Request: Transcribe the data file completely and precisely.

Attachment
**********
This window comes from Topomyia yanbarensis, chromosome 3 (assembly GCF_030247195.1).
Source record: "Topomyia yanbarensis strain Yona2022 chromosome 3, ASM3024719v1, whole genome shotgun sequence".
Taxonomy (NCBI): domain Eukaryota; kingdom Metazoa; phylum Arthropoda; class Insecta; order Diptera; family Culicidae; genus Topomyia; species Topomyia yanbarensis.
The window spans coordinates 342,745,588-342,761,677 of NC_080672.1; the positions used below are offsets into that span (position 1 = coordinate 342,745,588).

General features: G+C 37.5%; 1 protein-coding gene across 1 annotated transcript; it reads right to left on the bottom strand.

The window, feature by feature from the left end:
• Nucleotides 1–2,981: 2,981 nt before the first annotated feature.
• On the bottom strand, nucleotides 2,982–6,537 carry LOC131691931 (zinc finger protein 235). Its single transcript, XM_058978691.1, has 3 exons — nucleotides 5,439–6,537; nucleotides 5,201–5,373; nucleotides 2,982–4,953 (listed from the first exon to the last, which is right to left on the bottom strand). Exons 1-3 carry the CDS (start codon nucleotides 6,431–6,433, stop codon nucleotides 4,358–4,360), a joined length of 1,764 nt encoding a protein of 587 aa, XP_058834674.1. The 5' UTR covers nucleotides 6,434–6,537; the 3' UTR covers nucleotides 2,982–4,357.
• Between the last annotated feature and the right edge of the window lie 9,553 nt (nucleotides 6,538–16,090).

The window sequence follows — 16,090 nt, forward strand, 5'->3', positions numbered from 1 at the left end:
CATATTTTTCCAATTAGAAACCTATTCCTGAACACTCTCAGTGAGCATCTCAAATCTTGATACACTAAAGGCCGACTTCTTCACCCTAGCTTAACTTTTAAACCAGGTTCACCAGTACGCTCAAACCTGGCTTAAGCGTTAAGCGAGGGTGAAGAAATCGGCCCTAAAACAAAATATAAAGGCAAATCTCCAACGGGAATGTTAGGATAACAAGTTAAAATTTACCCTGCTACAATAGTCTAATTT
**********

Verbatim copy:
This window comes from Topomyia yanbarensis, chromosome 3 (assembly GCF_030247195.1).
Source record: "Topomyia yanbarensis strain Yona2022 chromosome 3, ASM3024719v1, whole genome shotgun sequence".
Taxonomy (NCBI): domain Eukaryota; kingdom Metazoa; phylum Arthropoda; class Insecta; order Diptera; family Culicidae; genus Topomyia; species Topomyia yanbarensis.
The window spans coordinates 342,745,588-342,761,677 of NC_080672.1; the positions used below are offsets into that span (position 1 = coordinate 342,745,588).

General features: G+C 37.5%; 1 protein-coding gene across 1 annotated transcript; it reads right to left on the bottom strand.

The window, feature by feature from the left end:
• Nucleotides 1–2,981: 2,981 nt before the first annotated feature.
• On the bottom strand, nucleotides 2,982–6,537 carry LOC131691931 (zinc finger protein 235). Its single transcript, XM_058978691.1, has 3 exons — nucleotides 5,439–6,537; nucleotides 5,201–5,373; nucleotides 2,982–4,953 (listed from the first exon to the last, which is right to left on the bottom strand). Exons 1-3 carry the CDS (start codon nucleotides 6,431–6,433, stop codon nucleotides 4,358–4,360), a joined length of 1,764 nt encoding a protein of 587 aa, XP_058834674.1. The 5' UTR covers nucleotides 6,434–6,537; the 3' UTR covers nucleotides 2,982–4,357.
• Between the last annotated feature and the right edge of the window lie 9,553 nt (nucleotides 6,538–16,090).

The window sequence follows — 16,090 nt, forward strand, 5'->3', positions numbered from 1 at the left end:
CATATTTTTCCAATTAGAAACCTATTCCTGAACACTCTCAGTGAGCATCTCAAATCTTGATACACTAAAGGCCGACTTCTTCACCCTAGCTTAACTTTTAAACCAGGTTCACCAGTACGCTCAAACCTGGCTTAAGCGTTAAGCGAGGGTGAAGAAATCGGCCCTAAAACAAAATATAAAGGCAAATCTCCAACGGGAATGTTAGGATAACAAGTTAAAATTTACCCTGCTACAATAGTCTAATTT